On this episode of the RAISE podcast, we have the privilege of learning from Peter Hayashida, Vice Chancellor of Advancement at the University of California Riverside and President of the UC Riverside Foundation. Peter grew up in a military family that moved from base to base, so he learned early on how to be adaptable, resilient, and to accept change as a natural part of life. But, as a result of all that bouncing around, he has invested in setting down his own deep roots. Peter has served long tenures at both UCLA and UC Riverside, and he has lots to say about the value of sticking it out, cultivating happiness right where you are, and becoming a deeply ingrained member of a university community.
On this episode, Peter talks about how universities’ value propositions need to adapt in response to social changes; how the first time alums hear from the school after graduation it should be a message of “How are you feeling about UCR?” or “How can we help you?”; and how our alums expect to have a donor experience that’s much closer to Amazon’s intimate, personalized customer experience (and we’ve got a long way to go to catch up to Amazon). Peter points out that we are really good at starting up new things in the advancement world, but we are really bad at letting things go. Thank you, Peter, for sharing some of the amazing new things your team is doing (virtual reality goggles to give campus tours at remote alumni events!), as well as some of the things you’re letting go (mass email appeals).
Here are some highlights from the episode…
Peter chose his alma mater after sifting through UCLA’s view book while attending public high school on an army base in Tokyo, Japan. His first time seeing campus was when he arrived for freshman orientation.
Unlike many advancement folks, Peter has not hopped from institution to institution while advancing his career. We asked him why. He thinks it may have something to do with his military upbringing, and the early wisdom that there are good and bad parts to every living situation, every job, and every community. So, we can either spend a lot of time thinking “could-a, should-a, would-a,” or we can set down roots and work to cultivate happiness right where we are.
Peter began working at UCLA after a brief stint in the financial services sector post-graduation. He interviewed for an Academic Advisor position, and he was too young, too inexperienced, and too blissfully ignorant to understand the breadth and depth of the role. Luckily for Peter, the Director of Counseling was just eccentric enough that she hired him for all these reasons.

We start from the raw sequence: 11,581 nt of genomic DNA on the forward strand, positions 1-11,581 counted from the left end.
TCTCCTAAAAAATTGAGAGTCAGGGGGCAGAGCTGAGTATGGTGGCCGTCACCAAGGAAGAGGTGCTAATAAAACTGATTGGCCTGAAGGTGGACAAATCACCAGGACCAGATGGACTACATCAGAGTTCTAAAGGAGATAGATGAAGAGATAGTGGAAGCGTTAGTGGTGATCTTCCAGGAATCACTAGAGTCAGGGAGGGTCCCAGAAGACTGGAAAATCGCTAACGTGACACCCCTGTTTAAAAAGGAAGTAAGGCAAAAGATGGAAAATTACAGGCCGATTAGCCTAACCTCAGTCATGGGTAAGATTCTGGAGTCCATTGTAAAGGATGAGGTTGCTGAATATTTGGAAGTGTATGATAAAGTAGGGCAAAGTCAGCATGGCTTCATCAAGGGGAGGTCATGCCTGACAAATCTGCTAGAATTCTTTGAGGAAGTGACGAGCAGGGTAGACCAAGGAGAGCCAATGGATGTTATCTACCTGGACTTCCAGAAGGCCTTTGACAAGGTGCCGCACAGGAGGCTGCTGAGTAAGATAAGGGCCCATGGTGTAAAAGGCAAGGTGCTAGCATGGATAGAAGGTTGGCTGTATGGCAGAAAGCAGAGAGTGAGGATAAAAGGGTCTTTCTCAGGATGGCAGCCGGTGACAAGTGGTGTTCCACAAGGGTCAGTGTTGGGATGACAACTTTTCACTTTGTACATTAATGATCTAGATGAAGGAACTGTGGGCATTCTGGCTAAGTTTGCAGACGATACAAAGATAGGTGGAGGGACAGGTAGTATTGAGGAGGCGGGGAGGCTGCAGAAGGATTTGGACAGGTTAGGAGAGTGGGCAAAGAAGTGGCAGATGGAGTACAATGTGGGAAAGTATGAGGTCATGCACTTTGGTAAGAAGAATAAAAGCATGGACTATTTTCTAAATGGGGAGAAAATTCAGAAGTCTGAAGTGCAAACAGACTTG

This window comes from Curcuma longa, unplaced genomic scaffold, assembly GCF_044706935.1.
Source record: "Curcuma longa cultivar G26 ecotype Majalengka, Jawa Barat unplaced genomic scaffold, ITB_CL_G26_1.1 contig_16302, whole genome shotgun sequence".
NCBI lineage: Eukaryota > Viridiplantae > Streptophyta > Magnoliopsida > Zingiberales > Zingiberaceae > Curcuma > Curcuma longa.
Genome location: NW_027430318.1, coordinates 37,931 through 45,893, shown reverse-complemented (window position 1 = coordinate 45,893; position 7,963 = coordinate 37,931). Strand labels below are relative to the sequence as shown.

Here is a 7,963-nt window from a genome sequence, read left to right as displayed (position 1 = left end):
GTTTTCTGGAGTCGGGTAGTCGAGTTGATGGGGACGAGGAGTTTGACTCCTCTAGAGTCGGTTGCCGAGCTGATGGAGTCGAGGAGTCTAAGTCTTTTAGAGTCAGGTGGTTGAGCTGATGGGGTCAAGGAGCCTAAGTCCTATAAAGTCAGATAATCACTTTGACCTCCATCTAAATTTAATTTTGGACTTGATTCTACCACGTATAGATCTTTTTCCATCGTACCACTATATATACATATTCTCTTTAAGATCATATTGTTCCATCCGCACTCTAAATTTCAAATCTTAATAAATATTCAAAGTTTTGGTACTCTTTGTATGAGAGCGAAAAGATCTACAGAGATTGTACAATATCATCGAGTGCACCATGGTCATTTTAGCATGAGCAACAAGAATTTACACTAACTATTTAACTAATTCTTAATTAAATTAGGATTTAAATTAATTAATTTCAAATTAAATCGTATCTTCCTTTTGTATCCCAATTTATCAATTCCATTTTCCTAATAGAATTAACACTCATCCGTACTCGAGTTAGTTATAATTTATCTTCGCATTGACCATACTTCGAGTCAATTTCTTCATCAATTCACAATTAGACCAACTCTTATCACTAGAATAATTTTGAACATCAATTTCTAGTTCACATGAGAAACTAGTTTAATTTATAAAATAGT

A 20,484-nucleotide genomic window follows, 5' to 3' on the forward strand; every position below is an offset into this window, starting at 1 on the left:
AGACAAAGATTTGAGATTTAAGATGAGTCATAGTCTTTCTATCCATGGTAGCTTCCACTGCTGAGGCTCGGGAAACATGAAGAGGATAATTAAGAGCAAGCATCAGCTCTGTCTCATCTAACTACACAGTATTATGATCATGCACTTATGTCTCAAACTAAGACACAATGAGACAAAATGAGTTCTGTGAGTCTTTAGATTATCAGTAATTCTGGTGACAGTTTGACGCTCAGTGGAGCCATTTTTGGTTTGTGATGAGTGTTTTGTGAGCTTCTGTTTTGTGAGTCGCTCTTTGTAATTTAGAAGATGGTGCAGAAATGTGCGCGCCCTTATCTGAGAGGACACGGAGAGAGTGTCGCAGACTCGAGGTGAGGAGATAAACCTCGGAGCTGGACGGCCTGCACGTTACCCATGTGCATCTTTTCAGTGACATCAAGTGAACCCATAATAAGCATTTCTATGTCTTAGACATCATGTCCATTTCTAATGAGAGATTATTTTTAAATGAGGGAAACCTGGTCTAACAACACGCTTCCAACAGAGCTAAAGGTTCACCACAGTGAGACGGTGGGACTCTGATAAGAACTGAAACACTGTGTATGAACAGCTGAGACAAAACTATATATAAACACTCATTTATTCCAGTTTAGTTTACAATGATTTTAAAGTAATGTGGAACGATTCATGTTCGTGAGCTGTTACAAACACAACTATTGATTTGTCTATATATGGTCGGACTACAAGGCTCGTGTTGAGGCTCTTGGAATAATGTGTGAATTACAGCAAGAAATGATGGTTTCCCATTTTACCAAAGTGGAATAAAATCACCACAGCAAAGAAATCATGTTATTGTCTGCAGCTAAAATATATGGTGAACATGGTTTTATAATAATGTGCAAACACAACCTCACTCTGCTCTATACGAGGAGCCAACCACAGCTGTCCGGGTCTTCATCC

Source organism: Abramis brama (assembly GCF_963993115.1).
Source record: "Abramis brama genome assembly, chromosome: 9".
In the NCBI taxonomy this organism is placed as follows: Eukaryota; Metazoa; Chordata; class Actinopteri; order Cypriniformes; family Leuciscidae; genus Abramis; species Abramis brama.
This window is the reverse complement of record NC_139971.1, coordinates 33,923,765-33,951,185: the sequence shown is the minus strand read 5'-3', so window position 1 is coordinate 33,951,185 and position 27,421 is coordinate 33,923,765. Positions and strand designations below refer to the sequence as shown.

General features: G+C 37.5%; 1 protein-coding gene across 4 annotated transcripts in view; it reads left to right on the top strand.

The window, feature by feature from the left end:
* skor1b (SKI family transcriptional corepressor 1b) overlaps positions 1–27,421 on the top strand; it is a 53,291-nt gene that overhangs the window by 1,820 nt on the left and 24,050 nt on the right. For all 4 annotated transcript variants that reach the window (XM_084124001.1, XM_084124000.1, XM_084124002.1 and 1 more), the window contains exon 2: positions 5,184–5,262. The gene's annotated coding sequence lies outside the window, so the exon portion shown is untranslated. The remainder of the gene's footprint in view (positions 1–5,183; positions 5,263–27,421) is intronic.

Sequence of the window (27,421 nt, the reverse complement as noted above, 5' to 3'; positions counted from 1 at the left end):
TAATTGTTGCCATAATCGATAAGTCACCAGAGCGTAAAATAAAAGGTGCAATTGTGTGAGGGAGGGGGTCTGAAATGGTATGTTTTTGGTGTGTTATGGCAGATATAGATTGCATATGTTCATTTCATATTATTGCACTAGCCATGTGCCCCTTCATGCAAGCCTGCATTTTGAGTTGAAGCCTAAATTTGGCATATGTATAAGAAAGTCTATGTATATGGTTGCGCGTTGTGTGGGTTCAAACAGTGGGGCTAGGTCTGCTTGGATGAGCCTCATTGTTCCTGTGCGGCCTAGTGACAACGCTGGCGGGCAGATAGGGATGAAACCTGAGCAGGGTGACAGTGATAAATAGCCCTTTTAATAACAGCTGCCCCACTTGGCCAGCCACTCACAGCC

Once Peter began working in Alumni Relations, he realized that AR folks are…well…kind of crazy. They work early mornings, nights, and weekends, and all in the name of working with alums who already know the institution and to help them fall in love with it again. (Shoutout to our crazy-dedicated AR folks!)
Peter understands that he and his team are storytellers. And those stories need to paint a full picture of an alum’s relationship with UC Riverside, which started when they were admitted to the school.
More than half of the students at UC Riverside are first-gen. 85% of its students are non-white. 97% are California residents. And the school ranks #1 in US News and World Report on Social Mobility for its students.
Peter acknowledges that there are many social changes happening in the country, and the value proposition of colleges and universities will need to change because of this.
Peter is an experienced leader in higher education who has spent more than three decades in the University of California system. He served in a range of roles at UCLA for 19 years, most recently as assistant vice chancellor for external affairs. He was part of the team that oversaw Campaign UCLA, the largest university or college fundraising effort at the time, securing $3.053 billion in philanthropic support.
Hayashida has served since 2009 as the president of the UCR Foundation and vice chancellor for university advancement at the University of California, Riverside. UCR is a comprehensive, minority-serving, Research I institution and a national vanguard in social mobility; more than half of students are first generation college graduates and a similar proportion are from low-income families.
Under Hayashida’s leadership, UCR planned, launched, and completed the first comprehensive fundraising campaign in its history, surpassing its $300 million goal in 2020 and more than doubling the endowment. Hayashida served for five years on the Council for Advancement and Support of Education’s board of trustees and continues teaching and writing for CASE.
He holds a bachelor’s degree from UCLA and a Master of Business Administration degree from California State University, Northridge.